Back in March I posted a FRED chart that Bill McBride over at Calculated Risk shared tracking a set of data that pretty reliably coincides with recessions. Even better is that in almost fifty years of data there have been only two false positives which brings us to a very interesting point. First, here’s the chart as it appeared when I posted back in March:
Next let’s look in more detail at those false positives:
This is what I like about this data series: Even if we set the bar as low as 5%, there have only been two instances since 1967 where a reading was given above that level when the economy didn’t go into recession within a year. Also interesting to note that there are no false negatives, as in times when the data said all systems normal and a recession occurred. So two false positives and no false negatives in nine instances means that false readings only happen 22% of the time or conversely 78% the time this data accurately predicts recessions. Sometimes without much warning, see 1969-70, 1973, 2007 for instance, but in economics being right nearly 80% of the time is pretty much hitting it out of the park.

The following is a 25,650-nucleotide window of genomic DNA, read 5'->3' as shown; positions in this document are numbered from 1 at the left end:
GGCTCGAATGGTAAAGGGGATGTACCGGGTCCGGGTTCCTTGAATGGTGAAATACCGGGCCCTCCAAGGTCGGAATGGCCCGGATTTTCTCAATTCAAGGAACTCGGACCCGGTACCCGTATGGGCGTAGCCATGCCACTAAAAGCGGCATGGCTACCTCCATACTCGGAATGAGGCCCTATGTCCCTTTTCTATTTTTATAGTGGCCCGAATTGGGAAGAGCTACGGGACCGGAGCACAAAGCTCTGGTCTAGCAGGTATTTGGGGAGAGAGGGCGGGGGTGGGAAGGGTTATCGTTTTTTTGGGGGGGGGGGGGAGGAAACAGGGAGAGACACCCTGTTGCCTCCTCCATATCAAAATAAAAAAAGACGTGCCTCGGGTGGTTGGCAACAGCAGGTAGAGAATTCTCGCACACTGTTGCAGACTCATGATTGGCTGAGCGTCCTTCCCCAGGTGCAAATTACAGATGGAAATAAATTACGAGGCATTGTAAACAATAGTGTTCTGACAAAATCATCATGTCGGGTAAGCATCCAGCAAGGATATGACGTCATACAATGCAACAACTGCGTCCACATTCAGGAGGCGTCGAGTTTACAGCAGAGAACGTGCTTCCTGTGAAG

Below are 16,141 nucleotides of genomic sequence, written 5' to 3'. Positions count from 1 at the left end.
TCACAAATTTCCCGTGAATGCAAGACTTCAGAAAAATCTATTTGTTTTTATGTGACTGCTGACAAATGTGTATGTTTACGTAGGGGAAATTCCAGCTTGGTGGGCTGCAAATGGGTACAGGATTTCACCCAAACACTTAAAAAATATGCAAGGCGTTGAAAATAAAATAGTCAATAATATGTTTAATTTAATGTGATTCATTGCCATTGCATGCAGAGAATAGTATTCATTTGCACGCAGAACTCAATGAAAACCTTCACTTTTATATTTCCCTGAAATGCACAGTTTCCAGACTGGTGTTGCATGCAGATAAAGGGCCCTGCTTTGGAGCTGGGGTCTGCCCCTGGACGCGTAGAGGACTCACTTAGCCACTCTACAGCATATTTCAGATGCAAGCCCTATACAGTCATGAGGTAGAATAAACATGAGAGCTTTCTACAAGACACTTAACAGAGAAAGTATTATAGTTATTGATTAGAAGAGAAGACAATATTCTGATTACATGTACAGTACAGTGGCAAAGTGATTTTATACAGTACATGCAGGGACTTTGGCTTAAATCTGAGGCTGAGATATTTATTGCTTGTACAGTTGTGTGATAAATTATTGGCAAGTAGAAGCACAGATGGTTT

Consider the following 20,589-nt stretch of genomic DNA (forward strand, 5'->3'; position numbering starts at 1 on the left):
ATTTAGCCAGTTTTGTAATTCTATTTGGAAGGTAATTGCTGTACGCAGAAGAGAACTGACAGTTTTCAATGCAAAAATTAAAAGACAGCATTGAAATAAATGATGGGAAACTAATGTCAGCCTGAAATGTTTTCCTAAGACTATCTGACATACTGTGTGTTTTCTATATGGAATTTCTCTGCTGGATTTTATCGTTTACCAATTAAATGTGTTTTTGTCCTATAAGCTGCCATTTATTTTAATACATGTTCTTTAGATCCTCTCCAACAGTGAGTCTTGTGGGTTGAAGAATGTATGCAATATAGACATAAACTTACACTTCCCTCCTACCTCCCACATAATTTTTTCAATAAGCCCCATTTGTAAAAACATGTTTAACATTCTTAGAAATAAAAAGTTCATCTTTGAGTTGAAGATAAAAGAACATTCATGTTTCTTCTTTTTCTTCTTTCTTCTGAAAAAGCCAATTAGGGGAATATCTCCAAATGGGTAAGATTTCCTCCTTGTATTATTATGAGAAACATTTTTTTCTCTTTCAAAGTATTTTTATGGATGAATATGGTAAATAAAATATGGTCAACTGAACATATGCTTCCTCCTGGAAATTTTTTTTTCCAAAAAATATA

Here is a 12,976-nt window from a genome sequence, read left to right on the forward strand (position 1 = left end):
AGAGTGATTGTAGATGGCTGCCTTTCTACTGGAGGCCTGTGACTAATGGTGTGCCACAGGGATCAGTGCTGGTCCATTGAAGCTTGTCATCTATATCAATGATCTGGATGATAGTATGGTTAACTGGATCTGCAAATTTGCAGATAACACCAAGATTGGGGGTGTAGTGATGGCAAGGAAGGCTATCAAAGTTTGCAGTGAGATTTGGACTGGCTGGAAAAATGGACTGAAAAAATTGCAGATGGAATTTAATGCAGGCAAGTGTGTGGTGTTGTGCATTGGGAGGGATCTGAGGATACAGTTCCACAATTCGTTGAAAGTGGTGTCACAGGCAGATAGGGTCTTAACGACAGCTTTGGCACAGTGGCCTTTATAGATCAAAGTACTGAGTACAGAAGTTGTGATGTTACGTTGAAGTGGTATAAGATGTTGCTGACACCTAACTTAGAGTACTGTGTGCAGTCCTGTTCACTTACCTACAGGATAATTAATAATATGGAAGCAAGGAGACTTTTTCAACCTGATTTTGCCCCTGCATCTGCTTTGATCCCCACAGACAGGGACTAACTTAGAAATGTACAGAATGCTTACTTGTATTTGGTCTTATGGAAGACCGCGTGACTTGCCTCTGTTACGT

All sort of interesting in a geeky and non-important way you might be thinking, so why bring it up now? Well because almost as soon as the ink dried (metaphorically speaking) on that blog post the chart went all jaggedy (yes I’m using the technical term 🙂 Have a look:
Now I’m not an economist and I don’t even play on on TV but it looks like there’s a 78% chance of recession starting in the next twelve months. With Q1 GDP having been downwardly revised (by 25%!) and Q2 expectations being downgraded (See Two more Q2 GDP Downgrades over on Calculated Risk) there’s something in the air that tells me to have the foul weather gear handy.